While the Peruvian anchovy fishery indeed is lucrative, it also is, like many other forage fisheries, highly dependent on favorable environmental conditions. Especially during El Nino events, warm Pacific Ocean waters---sometimes with overfishing as an accomplice--have, over the decades, led to numerous anchovy population crashes and devastated harvests. In October 2012, Peru cut the allowed anchovy catch to its lowest level in 25 years after the fish's population plummeted yet again, likely due to warmer ocean temperatures. With the anchovy supply thus restricted, the world price of fishmeal jumped to a record high by December.

A half-century earlier, the young but already massive Peruvian anchovy fishery illustrated the ecological repercussions of heavy forage fishing. Unfavorably warm waters and an anchovy catch averaging 8,000,000 tons per year depleted the food base for cormorants, gannets, and pelicans in the mid 1960s. Severe population declines among these birds ensued. Cormorants, almost entirely reliant on anchovies for food, saw an 89% drop from their historical average. Seabird populations in this ecosystem still have not recovered.

Worldwide, three-quarters of the 72 marine ecosystems studied by the Lenfest Task Force contain predators dependent on forage fish for at least half their diet. Some predators--including the blue whale, Humboldt penguin, and yellow-fin tuna--rely on forage fish for at least 75% of their diets. For these animals, plummeting prey populations can mean both impaired breeding and starvation.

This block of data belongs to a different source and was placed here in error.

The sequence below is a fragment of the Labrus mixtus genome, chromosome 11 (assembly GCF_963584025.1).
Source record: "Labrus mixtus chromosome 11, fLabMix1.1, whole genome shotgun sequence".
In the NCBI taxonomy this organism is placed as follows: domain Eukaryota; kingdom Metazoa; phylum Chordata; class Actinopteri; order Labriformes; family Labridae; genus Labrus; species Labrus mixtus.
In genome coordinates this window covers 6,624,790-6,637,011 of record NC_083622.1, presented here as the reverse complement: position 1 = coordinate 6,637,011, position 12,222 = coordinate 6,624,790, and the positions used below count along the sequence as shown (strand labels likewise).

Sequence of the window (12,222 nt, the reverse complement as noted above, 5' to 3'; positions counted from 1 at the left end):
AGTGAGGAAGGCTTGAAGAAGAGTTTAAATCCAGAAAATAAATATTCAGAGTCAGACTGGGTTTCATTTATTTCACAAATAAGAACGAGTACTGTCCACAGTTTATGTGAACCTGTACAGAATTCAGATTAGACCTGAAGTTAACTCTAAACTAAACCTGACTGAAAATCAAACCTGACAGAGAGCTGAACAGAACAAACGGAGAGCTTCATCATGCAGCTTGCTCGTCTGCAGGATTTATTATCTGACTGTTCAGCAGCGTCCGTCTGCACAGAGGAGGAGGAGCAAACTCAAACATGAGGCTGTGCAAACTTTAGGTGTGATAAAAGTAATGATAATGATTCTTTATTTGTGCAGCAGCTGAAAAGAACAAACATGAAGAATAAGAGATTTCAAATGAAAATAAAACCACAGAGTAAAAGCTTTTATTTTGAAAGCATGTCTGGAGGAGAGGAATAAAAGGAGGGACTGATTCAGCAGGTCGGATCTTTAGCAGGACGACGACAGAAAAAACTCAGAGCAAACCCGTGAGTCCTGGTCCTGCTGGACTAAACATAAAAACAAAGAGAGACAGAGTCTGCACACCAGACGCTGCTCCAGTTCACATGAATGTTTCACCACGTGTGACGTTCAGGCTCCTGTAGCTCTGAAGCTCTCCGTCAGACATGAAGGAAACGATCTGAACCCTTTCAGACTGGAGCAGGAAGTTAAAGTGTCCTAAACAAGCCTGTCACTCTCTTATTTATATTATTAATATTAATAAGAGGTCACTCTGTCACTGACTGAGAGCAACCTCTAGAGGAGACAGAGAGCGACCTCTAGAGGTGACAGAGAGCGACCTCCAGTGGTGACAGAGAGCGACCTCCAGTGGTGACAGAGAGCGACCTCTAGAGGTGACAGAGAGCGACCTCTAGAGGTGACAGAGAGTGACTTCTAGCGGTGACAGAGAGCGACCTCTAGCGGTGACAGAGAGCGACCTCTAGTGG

The vast majority of the world's forage fish stocks either are considered exploited fully, with no room for safely increasing the catch, or they already are overfished and in need of rebuilding. Given the climate sensitivity of forage fish and the key ecological role they play, the Lenfest authors recommend that, in general, catches should be half of their current levels.

Reducing demand for fishmeal and oil largely will depend on the aquaculture sector. Twenty-five years ago, pigs and poultry accounted for 80% of world fishmeal consumption. By 2000, this share had dropped to 60%. However, over the next decade, aquaculture production doubled, fishmeal prices rose nearly fourfold, and pig and poultry producers rapidly replaced fishmeal in feed with soybean meal. Today 68% of fishmeal goes to fish farms, as does 74% of fish oil.